How Children Succeed – Grit, Curiosity, and the hidden power of Character

Paul Tough‘s conclusions can be summed up very briefly:
- the biggest obstacle to academic & life success is a home & a community that create high levels of stress, and the absence of a secure relationship with a caregiver that would allow a child to manage stress;
- non-cognitive skills, like conscientiousness, grit, resilience, perseverance and optimism are more important than cognitive skills for young people to succeed in life;
- character matters; as the author points out, conservatives are right about this. But character is molded by the environment and as a society we can do a lot to influence its development in children; as the author points out, liberals are right about this. “We now know a great deal about what kind of interventions will help children develop those strengths and skills, starting at birth and going all the way through college.” (p. 196).
To get to those conclusions the author takes the reader on a very interesting journey, and that is what makes the book superb. It is well written and a treasure throve of scientific insights and cutting edge research, with moving stories about students, teachers and schools that make the science alive. Mr. Tough introduces the reader to innovative interventions for children and adolescents while painting insightful portraits of the people at the forefront in the quest to develop (or at least not squander) the human capital of this nation.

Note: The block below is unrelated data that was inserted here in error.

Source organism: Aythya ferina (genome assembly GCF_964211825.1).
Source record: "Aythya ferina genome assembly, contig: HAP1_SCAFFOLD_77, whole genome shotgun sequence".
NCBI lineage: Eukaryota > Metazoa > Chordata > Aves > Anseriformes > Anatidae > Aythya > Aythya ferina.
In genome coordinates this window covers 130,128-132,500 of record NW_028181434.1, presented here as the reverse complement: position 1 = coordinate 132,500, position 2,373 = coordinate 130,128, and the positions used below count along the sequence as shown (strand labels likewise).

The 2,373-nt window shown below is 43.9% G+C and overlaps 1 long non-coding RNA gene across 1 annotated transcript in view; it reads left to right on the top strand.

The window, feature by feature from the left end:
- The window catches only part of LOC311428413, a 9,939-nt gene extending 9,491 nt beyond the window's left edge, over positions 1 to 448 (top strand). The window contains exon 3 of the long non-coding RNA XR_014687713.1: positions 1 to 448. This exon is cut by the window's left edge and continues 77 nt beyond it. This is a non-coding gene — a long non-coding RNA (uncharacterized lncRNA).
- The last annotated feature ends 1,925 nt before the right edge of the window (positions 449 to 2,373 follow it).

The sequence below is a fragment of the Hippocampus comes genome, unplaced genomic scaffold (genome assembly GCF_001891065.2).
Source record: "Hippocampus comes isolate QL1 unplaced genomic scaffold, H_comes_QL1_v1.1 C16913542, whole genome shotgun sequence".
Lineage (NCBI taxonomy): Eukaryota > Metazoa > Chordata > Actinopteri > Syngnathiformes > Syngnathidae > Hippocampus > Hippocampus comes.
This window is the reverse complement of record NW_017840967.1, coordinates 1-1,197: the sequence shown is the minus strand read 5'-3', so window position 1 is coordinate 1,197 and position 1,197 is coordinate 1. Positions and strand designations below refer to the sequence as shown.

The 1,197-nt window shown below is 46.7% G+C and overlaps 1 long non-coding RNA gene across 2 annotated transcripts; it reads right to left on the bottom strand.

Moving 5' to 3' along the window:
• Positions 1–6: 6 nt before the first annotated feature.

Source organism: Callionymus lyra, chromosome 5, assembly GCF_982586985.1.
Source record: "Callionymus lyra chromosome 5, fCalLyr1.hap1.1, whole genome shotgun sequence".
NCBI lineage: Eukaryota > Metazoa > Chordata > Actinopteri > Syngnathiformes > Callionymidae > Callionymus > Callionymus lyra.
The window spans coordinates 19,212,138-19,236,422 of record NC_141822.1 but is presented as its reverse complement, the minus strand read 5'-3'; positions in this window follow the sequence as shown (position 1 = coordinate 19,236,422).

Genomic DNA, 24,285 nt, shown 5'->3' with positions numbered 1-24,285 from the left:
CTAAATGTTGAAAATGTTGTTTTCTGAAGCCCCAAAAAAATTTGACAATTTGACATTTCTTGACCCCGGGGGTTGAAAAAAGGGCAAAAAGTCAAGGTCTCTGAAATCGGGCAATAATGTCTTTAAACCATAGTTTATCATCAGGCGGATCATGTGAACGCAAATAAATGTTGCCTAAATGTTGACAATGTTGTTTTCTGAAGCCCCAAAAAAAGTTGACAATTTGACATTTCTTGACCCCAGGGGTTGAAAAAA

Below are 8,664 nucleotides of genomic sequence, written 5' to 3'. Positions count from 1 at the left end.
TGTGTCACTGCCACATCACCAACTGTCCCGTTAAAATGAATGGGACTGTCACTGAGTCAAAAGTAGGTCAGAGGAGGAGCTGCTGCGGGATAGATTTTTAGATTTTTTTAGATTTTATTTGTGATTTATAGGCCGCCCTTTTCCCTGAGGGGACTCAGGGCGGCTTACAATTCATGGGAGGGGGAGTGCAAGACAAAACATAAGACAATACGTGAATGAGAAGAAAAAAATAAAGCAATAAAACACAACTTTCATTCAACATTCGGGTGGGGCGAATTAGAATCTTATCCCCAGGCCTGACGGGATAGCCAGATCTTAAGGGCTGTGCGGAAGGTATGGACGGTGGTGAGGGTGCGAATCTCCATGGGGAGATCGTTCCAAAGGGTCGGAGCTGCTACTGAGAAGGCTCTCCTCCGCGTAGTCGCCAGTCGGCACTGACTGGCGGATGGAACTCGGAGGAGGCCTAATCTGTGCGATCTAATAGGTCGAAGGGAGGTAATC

I felt the author’s position was very balanced. While looking for successes in his reporting, he does not shy away from highlighting the difficulties and the unknown: e.g., he puts the early successful KIPP’s results into perspective, with the good, the bad and what can be done differently; you got a sense this topic is still a work in progress; he makes it very clear that “No one [author’s emphasis] has found a reliable way to help deeply disadvantaged children, in fact.”(p. 193).
But overall there is a sense that, in the end, we will figure it out. A sense of possibility.
For passion and for work I read a lot of books about psychology, neuroscience & leadership / personal development. I always learn a lot.
But this book is different. Not only did I learn a lot. I was also moved.
I was totally absorbed and emotionally involved in the stories of the kids the author features in his narrative.
Mr Tough says that when he spent time with these young people he felt “a sense of anger for what they’ve already missed.”